Nurses can’t control the number of beds in their hospital or the number of patients seeking access on any given day. But they can do a number of things to improve bed availability and reduce the length of stay. Here’s our patient flow checklist for nurses.
Advocate for proper patient placement including participation in multi-disciplinary rounds to understand patient needs and contribute vital patient assessment information.
Collaborate with internists, surgeons, and case management to make sure the patient is moving toward discharge.
Work as part of a team to achieve the patient’s daily goals and coordinate the care to ensure the patient receives everything he or she needs to achieve an early discharge.
Facilitate transfer of ICU patients to step-down when they no longer meet ICU admission criteria. Don’t keep patients in the ICU for the physician’s convenience. In step-down, patients still receive cardiac monitoring. Since they don’t need the ICU nurse-patient ratio or central line monitoring, patients are more ambulatory in step-down, get on the path to discharge and the ICU bed is available for someone else needing that level of care.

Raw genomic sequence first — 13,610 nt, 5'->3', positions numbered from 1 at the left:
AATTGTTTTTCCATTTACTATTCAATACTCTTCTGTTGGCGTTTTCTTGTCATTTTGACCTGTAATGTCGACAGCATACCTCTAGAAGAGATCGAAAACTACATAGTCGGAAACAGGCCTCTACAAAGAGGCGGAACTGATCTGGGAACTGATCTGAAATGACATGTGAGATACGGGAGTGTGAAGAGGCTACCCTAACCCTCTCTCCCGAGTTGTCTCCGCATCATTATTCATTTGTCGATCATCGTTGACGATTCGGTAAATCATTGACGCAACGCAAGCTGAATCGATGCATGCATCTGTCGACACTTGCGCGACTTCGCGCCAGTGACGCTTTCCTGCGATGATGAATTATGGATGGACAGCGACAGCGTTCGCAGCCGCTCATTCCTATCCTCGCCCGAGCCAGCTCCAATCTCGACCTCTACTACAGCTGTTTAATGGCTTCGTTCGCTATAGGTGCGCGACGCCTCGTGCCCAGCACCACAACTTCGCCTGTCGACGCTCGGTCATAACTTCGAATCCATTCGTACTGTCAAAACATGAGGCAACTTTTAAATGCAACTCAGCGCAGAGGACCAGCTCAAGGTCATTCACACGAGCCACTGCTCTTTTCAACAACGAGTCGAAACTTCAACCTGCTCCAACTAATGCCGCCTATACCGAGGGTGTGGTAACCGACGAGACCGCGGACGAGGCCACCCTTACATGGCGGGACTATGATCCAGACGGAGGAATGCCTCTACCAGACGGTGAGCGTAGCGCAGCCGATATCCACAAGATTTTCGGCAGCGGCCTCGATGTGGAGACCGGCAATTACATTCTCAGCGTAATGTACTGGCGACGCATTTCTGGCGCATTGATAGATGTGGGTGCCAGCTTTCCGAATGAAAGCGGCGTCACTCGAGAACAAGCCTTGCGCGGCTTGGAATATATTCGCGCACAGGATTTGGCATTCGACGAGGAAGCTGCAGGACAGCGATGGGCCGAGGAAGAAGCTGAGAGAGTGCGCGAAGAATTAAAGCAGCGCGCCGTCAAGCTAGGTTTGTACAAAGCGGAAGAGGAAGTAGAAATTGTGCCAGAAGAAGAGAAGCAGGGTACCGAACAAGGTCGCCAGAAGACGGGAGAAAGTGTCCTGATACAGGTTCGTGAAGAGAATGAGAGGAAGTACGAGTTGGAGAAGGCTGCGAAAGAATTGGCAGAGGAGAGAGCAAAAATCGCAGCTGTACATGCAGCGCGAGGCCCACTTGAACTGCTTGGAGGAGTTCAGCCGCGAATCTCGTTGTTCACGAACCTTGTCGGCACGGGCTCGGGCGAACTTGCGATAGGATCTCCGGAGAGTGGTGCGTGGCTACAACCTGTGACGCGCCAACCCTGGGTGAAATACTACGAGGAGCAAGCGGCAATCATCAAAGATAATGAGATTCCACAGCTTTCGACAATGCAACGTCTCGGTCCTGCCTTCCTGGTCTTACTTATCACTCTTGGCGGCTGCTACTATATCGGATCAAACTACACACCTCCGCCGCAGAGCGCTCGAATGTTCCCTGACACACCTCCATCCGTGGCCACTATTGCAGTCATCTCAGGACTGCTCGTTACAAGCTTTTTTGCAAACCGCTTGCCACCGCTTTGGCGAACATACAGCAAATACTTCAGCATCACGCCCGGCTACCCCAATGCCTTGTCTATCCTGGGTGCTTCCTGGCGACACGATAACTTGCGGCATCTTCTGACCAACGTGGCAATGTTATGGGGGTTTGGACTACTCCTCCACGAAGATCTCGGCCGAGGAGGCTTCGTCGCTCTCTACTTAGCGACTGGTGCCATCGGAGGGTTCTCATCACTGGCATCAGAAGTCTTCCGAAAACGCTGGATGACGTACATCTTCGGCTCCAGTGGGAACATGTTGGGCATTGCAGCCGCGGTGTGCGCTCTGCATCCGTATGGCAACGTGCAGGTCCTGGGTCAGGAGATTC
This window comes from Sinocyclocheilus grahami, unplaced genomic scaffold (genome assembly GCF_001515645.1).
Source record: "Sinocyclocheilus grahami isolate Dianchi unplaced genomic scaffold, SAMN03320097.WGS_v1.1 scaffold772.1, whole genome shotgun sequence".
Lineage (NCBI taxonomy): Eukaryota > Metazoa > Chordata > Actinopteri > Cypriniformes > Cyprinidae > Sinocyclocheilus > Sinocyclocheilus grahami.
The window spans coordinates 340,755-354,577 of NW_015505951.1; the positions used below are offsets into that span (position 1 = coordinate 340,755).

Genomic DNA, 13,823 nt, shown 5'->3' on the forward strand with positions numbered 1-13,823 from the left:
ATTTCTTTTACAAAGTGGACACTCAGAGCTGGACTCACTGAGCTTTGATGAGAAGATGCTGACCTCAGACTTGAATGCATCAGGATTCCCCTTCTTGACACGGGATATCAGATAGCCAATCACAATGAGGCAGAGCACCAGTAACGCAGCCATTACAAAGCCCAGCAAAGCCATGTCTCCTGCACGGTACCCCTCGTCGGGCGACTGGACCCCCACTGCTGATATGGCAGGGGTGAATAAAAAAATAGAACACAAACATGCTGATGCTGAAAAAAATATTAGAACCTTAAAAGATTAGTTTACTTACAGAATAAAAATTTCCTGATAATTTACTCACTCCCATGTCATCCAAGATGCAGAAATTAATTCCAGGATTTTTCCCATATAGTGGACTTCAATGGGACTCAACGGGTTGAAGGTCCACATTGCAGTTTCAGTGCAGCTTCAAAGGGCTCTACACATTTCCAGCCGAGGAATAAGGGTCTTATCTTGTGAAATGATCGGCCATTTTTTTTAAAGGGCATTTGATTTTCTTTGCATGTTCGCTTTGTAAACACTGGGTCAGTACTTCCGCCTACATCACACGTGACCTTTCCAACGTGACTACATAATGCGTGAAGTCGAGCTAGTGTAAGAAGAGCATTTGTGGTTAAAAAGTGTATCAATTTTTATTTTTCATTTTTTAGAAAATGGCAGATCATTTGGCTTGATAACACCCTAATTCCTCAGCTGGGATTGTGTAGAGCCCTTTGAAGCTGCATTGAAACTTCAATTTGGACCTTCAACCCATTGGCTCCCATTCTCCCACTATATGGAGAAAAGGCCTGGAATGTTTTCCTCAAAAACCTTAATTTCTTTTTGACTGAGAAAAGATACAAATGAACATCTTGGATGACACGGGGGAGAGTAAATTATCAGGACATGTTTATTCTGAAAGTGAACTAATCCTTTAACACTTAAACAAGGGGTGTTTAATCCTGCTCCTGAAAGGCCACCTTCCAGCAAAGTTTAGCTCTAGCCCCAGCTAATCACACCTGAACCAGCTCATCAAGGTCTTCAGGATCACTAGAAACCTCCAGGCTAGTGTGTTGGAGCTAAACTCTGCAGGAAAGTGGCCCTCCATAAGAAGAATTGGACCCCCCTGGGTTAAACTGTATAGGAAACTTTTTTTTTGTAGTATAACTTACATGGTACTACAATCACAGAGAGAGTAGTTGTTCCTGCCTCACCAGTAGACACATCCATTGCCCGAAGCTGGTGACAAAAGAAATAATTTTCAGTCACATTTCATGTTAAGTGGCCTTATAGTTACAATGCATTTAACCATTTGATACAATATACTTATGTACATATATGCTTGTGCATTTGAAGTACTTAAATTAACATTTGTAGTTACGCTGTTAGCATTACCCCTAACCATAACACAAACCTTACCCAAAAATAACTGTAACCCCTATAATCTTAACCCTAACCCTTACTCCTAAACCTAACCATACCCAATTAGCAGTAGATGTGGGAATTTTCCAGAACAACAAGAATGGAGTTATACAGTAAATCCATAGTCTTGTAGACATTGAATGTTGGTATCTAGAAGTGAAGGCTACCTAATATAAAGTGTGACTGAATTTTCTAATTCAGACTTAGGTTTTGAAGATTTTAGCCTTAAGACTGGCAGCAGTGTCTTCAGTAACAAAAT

Know the status of your patients and whether an observation patient becomes an in-patient. Be familiar with observation criteria and ensure that patient status is correctly recorded; collaborate with case management on conversion of obs to in-patient status as appropriate (ordered clinical interventions support in-patient status by making the case that a patient needs in-patient bed care).
Reduce the length of stay by adhering to infection prevention protocol in the ICU, such as ventilator-associated pneumonia and bloodstream infection bundles and hand hygiene, and prompting progressive mobility.
Allow the receiving nurse the opportunity to ask questions when transferring patients and use a standardized “hand-off” reporting tool (no-delay nurse report).
Collaborate with social services/case management early in the patient stay if the patient needs a place to go at discharge or if potential socioeconomic or transportation problems exist that could delay a discharge or result in a re-admission.
Be part of the solution by acting as the coordinator of care.
With all the changes coming as a result of healthcare reform, there are many things your institution can do to deal with an increase in new patients – such as shifting to more outpatient services, reorganizing ED procedures, and implementing automated real-time capacity management software. In the meantime, nurses can meet the care needs of their patients and be proactive instead of reactive with steps such as these to keep patients moving in a timely fashion on their way to recovery.
What would you add to this patient flow checklist?